“tempered it’s manner to that of a goose; Her tongue will not obey her heart, nor can Her heart inform her tongue of that passion we all recognise of Juno’s beloved bird”
The swan had become calm, docile and unaggressive to such an extent that it was taken as a pet by the Queen during her last years. As a direct result of this all swans are still today the property of the monarch and it is illegal to kill a swan in the UK, all stemming from Elizabeth’s love for the animals.
Dr López, interested in animal as well as human physiology became fascinated by this change in demeanor and noted that, unlike most water fowl, swans have a hole in the front of their skull through which a part of the brain (the medullic lobe) protrudes. He developed the process of tying string around a swan’s beak and medullic lobe in order to calm the animals, a process that was still being used by swan keepers up to 50 years ago.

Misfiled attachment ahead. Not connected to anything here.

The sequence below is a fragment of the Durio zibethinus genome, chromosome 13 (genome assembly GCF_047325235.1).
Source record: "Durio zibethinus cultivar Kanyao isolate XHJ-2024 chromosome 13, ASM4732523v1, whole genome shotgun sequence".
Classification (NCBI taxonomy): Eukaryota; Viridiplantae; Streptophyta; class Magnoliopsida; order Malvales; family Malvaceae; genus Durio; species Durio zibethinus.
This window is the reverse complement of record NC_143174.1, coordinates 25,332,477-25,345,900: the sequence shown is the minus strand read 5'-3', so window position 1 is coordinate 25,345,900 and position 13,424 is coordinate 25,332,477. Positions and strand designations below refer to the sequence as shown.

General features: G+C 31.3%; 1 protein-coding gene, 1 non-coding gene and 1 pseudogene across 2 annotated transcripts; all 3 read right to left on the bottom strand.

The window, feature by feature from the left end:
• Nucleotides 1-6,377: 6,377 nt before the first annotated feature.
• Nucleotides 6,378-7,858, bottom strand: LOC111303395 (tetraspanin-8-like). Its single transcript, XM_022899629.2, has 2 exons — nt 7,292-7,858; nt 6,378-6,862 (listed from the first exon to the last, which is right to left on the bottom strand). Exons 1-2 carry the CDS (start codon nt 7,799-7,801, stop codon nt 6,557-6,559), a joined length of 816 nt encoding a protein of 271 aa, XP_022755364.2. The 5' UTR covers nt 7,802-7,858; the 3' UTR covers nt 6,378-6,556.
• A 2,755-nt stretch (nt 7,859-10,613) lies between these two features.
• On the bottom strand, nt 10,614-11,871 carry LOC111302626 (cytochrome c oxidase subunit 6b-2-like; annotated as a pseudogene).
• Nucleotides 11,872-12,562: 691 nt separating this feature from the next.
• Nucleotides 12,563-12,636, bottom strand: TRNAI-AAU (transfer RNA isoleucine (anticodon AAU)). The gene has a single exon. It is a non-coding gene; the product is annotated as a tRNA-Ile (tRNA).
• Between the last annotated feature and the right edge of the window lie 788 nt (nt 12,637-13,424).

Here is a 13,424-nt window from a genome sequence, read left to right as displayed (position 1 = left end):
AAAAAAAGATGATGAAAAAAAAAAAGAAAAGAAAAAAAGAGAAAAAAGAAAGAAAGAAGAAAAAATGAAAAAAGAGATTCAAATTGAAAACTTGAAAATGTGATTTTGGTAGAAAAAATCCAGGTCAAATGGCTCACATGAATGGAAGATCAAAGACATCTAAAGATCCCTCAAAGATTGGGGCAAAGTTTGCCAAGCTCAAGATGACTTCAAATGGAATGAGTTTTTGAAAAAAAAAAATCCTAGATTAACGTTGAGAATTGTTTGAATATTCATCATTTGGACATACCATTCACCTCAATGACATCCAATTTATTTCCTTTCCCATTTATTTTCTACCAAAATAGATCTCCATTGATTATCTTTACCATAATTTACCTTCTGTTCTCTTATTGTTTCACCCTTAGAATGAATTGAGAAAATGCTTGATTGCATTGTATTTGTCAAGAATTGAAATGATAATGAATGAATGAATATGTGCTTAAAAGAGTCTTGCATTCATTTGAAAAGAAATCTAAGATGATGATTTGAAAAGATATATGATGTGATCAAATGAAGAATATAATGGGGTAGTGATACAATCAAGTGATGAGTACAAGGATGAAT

With the advancement in brain mapping technologies in the first half of the 20th century, the famous psychiatrist, Bernard Hollander, identified the medullic lobe as the centre for negative emotional states such as anger and depression. Taking the anecdotal evidence of Dr López’s work with swans he set about trying to somehow suppress the lobe in a human brain, a task that proved far more difficult due to the fact that it is located far closer to the brain’s centre.
During a highly controversial series of experiments on some of his more severely depressed or violent patients he, along with Portuguese physician and neurologist António Egas Moniz, developed a surgery he called prefrontal leukotomy (better known now as lobotomy) which sought to isolate and sever the medullic lobe. The results were mixed as it proved almost impossible to isolate the desired areas without first damaging other parts of the brain, leading to mild to severe brain damage in almost all cases.